PHO RUA VANG St. Clair (1776 St. Clair West, at Cloverdale, 416-656-1549) No relation to the identically handled Ossington boîte, this bright and cheerful Vietnamese noodle house specializes in broken rice plates and steamed savoury-stuffed banh cuon rice rolls. Impressive sweets, too. Complete meals for $9 per person, including all taxes, tip and an sweet iced Saigon-style coffee. Open Sunday to Thursday 10 am to 9 pm, Friday and Saturday 10 am to 11 pm. Unlicensed. Access: bump at door, washrooms in basement. Rating: NNN Rating: NNN
Most think of Pho, the delicious all-in-one Asian collision of aromatic soup broth, slippery rice noodles and fresh veggie garnish as lunch, dinner or post-clubbing nosh. But back in Saigon, pho is generally eaten for breakfast. Which explains why so many of Toronto's Vietnamese eateries open so early in the morning. Way west on St. Clair, where la dolce vita of il Corso Italia morphs into a down-at-the-heels strip of Salvadorean pupuserias and Jamaican jerk joints, I discovered a burgeoning enclave of intriguing Vietnamese restos near Old Weston Road, all located under the glow of the Church of God's neon Jesus Saves sign.
Pho Rua Vang is one of them. Subtitled The Golden Turtle Restaurant, it's a physically unremarkable space outfitted with cheap generic restaurant furniture and lit by fluorescent tubes, like hundreds of similar spots across the GTA. A small TV and a radio play simultaneously. An aquarium of salt-water fish adds needed colour. But who needs decor when the grub's this good?
We dig into a first-rate steaming bowl of Pho Tai (#11, $4.99 small/$5.99 medium/$6.99 large). Shaved rare-pink slices of deli-like beef ride a raft of crisp raw bean sprouts and slivered scallion on a sea of intense anise-scented beef broth. I'm all for Bung Mang Vit (#51, $4.99/$5.99), the house's special duck and bamboo vermicelli soup, its pearlescent broth glistening with just the right amount of fat for flavour and thick with chewy 'boo shoots and dissolving pillows of foie-gras-like liver. The crew find it stinky from nam pla fish sauce and yucky with duck.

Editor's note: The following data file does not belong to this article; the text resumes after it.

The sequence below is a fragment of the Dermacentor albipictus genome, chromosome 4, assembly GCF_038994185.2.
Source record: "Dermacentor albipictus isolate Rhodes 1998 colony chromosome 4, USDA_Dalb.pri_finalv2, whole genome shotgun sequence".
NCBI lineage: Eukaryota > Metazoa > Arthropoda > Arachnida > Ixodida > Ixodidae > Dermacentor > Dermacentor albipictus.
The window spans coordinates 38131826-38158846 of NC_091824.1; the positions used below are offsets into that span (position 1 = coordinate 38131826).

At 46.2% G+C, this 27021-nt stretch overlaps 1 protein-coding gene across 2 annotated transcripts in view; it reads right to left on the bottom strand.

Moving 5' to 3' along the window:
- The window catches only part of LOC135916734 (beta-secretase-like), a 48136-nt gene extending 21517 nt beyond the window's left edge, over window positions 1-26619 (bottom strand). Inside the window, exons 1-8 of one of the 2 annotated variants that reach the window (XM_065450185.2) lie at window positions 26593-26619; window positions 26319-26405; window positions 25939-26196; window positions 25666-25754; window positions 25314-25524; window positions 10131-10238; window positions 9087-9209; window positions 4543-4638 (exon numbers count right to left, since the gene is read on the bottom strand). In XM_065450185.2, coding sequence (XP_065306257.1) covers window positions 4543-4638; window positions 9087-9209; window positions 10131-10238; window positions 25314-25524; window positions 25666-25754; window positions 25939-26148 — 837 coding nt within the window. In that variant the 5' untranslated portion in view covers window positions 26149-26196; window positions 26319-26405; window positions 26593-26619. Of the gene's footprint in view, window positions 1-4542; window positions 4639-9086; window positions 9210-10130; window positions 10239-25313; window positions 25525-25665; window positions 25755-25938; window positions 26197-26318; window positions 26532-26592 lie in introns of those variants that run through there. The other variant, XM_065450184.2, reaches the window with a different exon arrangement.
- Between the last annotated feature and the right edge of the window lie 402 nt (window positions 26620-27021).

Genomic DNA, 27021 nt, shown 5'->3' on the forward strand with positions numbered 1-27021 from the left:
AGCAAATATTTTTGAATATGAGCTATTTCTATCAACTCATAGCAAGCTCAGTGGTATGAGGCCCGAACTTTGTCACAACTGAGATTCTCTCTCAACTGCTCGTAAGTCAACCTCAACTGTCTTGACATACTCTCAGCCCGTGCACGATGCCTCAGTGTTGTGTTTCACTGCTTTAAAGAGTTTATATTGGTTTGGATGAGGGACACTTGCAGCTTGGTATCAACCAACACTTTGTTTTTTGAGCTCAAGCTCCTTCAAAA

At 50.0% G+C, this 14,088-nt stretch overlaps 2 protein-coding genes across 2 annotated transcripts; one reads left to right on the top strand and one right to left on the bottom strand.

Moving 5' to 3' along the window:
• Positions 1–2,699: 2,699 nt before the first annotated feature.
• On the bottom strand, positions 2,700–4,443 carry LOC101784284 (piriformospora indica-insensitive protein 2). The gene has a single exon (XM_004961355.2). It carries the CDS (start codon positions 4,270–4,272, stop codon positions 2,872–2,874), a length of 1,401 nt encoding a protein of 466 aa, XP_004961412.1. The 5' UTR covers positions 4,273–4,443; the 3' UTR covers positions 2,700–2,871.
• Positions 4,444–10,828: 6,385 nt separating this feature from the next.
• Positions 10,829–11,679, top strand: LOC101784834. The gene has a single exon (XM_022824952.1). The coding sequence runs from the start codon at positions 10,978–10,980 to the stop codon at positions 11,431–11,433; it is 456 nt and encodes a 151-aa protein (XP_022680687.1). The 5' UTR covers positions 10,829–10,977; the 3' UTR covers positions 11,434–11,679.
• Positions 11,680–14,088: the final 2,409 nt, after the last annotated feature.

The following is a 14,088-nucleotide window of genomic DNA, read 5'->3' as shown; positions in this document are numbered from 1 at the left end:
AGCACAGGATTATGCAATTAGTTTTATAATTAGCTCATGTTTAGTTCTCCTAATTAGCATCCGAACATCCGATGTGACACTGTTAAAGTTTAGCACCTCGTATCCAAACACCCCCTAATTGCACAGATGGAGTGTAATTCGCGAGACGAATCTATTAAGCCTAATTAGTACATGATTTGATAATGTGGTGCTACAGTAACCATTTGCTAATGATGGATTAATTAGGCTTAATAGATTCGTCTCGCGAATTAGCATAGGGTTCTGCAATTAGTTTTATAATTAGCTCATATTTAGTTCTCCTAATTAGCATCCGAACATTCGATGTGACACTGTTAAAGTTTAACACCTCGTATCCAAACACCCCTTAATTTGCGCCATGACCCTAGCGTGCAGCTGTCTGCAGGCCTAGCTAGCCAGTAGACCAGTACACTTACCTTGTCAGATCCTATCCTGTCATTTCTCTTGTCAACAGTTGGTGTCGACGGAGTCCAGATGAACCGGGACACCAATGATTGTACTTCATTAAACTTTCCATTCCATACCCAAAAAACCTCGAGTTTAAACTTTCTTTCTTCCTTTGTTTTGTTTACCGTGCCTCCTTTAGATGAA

Either way, go easy on the gut-wrenching extras - chopped garlic mixed with pickled green bird chilies and whole cloves in fiery vinegar - or you'll be in gastric agony by sundown.
Pho Rua Vang also specializes in broken rice dishes made with not-so- top-quality jasmine rice whose grains have been damaged during refining. Consequently, the rice has a softer, easier-to-digest texture. It's best paired with skinny grilled pork, chicken and shrimp (Com Tam Suon Ga Tom Cang Rim, #100, $6.49) or tasty chili-spiked ham, fried egg and sensational steamed egg custard (Com Tam Suon Cha Trung Hot Ga Op La, #108, $6.99).
Don't be put off by the sound of beef jerky salad (Goi Kho Bo, #1, $2.99/$5.99/$8.99). Instead, delight in slim threads of lime-marinated steak plated on a pile of crisp daikon slaw.
We finish with tumblers of strong iced Vietnamese coffee on the rocks sweetened with condensed milk (Ca Phe Sua Da, #114, $2.49), bowls of delicious Durian ice cream (#151, $2.49) - now, that's stinky! - and a fabulous faux rice pudding made with black-eyed peas, sweet sticky rice and frothy coconut cream (Che Dau Trang, #157, $1.49).